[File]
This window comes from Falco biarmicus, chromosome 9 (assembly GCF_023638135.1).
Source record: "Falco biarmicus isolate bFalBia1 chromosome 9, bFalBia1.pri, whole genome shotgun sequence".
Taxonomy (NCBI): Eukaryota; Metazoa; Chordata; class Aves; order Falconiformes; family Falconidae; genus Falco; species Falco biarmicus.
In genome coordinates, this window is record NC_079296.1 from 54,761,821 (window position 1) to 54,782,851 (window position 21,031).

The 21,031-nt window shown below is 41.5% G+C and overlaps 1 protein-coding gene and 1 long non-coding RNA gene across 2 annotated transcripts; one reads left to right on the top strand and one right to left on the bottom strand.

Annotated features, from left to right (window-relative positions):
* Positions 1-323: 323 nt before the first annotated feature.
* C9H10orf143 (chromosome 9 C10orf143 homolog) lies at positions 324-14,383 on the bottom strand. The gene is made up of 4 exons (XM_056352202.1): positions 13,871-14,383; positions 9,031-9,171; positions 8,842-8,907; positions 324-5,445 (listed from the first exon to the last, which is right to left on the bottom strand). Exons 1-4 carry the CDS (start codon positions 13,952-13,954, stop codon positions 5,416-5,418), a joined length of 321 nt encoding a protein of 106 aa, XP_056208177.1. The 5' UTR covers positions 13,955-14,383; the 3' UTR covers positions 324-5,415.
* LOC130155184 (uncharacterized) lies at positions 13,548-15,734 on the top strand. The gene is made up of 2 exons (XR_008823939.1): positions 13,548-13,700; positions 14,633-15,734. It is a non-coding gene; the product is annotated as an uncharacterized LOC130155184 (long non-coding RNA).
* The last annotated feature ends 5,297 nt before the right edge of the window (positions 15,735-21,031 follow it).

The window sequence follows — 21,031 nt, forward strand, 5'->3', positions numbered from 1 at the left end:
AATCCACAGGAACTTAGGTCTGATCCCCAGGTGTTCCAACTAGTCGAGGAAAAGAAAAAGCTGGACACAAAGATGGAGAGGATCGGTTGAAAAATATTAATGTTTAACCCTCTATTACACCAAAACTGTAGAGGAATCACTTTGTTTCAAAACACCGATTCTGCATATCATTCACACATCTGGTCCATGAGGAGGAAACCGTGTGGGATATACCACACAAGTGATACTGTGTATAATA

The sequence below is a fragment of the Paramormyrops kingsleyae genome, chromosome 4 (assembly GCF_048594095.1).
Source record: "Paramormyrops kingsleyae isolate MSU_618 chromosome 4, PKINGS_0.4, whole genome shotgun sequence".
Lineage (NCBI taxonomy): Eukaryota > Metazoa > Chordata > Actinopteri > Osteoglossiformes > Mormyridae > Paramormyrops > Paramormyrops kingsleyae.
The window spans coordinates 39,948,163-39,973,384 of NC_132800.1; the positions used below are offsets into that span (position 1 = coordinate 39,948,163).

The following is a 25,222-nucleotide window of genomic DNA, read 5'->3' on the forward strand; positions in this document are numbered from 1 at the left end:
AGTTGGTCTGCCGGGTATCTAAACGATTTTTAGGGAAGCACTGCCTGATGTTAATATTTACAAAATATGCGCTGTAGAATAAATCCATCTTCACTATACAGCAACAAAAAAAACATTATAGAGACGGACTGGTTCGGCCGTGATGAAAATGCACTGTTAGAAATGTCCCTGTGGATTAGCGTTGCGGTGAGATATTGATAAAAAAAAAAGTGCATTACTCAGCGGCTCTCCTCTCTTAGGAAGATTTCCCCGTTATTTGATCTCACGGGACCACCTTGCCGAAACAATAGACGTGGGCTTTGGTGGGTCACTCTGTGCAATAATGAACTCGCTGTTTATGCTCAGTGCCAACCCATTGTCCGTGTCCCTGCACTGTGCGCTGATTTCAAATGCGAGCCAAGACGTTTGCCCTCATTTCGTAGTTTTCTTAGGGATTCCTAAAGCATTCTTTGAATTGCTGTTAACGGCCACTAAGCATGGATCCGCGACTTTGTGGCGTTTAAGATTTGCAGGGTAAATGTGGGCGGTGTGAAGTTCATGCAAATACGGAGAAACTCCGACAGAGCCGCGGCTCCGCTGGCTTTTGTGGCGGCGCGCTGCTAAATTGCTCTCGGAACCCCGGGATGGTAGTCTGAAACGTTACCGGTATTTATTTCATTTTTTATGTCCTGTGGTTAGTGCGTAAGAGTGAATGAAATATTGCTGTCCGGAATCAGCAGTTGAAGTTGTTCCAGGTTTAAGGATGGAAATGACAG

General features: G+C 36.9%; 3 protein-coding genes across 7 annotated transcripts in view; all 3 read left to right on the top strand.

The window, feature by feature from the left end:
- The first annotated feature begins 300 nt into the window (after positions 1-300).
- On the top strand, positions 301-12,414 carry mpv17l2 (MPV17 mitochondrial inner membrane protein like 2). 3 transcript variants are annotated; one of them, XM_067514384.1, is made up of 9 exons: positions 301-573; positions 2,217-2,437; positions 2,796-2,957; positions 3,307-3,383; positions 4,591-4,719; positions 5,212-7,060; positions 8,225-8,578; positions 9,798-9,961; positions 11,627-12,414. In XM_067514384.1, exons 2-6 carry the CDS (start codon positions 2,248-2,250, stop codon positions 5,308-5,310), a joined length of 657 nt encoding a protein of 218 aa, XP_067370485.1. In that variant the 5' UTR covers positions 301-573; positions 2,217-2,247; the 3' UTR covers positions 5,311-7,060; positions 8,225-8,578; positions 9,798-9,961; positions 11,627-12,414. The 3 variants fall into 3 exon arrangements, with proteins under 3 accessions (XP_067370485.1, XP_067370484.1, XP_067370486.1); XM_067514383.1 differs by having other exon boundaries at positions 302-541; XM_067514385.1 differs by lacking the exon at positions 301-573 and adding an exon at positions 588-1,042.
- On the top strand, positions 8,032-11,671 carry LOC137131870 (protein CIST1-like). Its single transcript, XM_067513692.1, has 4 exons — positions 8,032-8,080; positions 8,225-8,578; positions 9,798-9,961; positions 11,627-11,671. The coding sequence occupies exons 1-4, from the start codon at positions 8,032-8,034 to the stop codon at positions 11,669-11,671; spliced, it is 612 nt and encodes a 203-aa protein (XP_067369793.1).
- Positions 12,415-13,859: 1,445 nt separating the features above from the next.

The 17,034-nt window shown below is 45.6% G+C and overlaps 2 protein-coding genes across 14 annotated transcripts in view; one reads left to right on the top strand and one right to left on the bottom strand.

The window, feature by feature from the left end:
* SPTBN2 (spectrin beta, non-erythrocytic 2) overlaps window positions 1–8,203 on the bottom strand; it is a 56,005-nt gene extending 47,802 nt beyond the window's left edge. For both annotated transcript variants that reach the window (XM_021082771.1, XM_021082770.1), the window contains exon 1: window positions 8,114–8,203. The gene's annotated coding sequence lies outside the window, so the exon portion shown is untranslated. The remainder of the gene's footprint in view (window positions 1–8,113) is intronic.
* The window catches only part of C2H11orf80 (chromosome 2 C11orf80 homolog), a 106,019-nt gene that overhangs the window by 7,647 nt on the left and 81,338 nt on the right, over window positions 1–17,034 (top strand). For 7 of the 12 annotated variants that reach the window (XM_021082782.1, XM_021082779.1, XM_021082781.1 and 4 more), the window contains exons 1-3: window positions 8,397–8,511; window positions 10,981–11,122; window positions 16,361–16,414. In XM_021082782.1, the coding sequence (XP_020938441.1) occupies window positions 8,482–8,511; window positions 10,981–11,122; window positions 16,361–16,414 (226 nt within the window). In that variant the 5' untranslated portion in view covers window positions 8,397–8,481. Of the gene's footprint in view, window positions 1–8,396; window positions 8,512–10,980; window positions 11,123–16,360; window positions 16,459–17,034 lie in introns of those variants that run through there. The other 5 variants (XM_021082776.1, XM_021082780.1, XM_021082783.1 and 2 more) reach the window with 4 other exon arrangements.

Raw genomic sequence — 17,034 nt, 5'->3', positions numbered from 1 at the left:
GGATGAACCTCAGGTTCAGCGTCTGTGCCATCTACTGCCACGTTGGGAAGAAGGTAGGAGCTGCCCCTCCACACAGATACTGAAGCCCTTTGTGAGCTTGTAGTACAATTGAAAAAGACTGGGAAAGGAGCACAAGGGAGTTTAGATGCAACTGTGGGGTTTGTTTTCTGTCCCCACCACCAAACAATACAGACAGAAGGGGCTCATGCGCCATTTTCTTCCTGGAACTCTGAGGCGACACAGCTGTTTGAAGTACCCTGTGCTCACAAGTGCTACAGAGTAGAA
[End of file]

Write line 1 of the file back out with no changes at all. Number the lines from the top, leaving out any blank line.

This window comes from Falco biarmicus, chromosome 9 (assembly GCF_023638135.1).